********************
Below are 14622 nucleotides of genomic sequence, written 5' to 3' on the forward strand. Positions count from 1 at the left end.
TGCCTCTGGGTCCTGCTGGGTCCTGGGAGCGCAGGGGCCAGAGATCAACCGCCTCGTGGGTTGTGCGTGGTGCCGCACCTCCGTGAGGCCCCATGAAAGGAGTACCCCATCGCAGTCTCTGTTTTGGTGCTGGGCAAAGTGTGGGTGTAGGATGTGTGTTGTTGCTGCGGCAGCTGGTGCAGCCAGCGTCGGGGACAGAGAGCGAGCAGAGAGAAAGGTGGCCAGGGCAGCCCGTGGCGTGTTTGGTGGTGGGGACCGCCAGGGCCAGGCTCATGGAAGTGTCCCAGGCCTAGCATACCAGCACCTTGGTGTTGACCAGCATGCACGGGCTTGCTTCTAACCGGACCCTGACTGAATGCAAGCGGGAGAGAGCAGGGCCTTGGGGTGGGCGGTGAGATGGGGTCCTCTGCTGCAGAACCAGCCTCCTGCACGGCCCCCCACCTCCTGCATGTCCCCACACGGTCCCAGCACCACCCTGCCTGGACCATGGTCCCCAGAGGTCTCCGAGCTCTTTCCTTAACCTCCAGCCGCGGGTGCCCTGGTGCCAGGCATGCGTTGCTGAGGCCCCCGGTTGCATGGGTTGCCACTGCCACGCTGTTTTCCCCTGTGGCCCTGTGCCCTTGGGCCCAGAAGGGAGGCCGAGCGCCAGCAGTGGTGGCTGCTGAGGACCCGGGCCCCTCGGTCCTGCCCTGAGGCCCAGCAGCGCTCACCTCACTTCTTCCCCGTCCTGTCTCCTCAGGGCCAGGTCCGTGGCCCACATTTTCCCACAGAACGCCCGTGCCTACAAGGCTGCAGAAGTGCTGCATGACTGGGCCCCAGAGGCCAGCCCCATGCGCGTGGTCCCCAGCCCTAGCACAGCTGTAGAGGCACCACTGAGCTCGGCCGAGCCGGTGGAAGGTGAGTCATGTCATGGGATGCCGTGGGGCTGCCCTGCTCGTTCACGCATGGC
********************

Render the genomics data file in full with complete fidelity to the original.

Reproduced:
Below are 14622 nucleotides of genomic sequence, written 5' to 3' on the forward strand. Positions count from 1 at the left end.
TGCCTCTGGGTCCTGCTGGGTCCTGGGAGCGCAGGGGCCAGAGATCAACCGCCTCGTGGGTTGTGCGTGGTGCCGCACCTCCGTGAGGCCCCATGAAAGGAGTACCCCATCGCAGTCTCTGTTTTGGTGCTGGGCAAAGTGTGGGTGTAGGATGTGTGTTGTTGCTGCGGCAGCTGGTGCAGCCAGCGTCGGGGACAGAGAGCGAGCAGAGAGAAAGGTGGCCAGGGCAGCCCGTGGCGTGTTTGGTGGTGGGGACCGCCAGGGCCAGGCTCATGGAAGTGTCCCAGGCCTAGCATACCAGCACCTTGGTGTTGACCAGCATGCACGGGCTTGCTTCTAACCGGACCCTGACTGAATGCAAGCGGGAGAGAGCAGGGCCTTGGGGTGGGCGGTGAGATGGGGTCCTCTGCTGCAGAACCAGCCTCCTGCACGGCCCCCCACCTCCTGCATGTCCCCACACGGTCCCAGCACCACCCTGCCTGGACCATGGTCCCCAGAGGTCTCCGAGCTCTTTCCTTAACCTCCAGCCGCGGGTGCCCTGGTGCCAGGCATGCGTTGCTGAGGCCCCCGGTTGCATGGGTTGCCACTGCCACGCTGTTTTCCCCTGTGGCCCTGTGCCCTTGGGCCCAGAAGGGAGGCCGAGCGCCAGCAGTGGTGGCTGCTGAGGACCCGGGCCCCTCGGTCCTGCCCTGAGGCCCAGCAGCGCTCACCTCACTTCTTCCCCGTCCTGTCTCCTCAGGGCCAGGTCCGTGGCCCACATTTTCCCACAGAACGCCCGTGCCTACAAGGCTGCAGAAGTGCTGCATGACTGGGCCCCAGAGGCCAGCCCCATGCGCGTGGTCCCCAGCCCTAGCACAGCTGTAGAGGCACCACTGAGCTCGGCCGAGCCGGTGGAAGGTGAGTCATGTCATGGGATGCCGTGGGGCTGCCCTGCTCGTTCACGCATGGC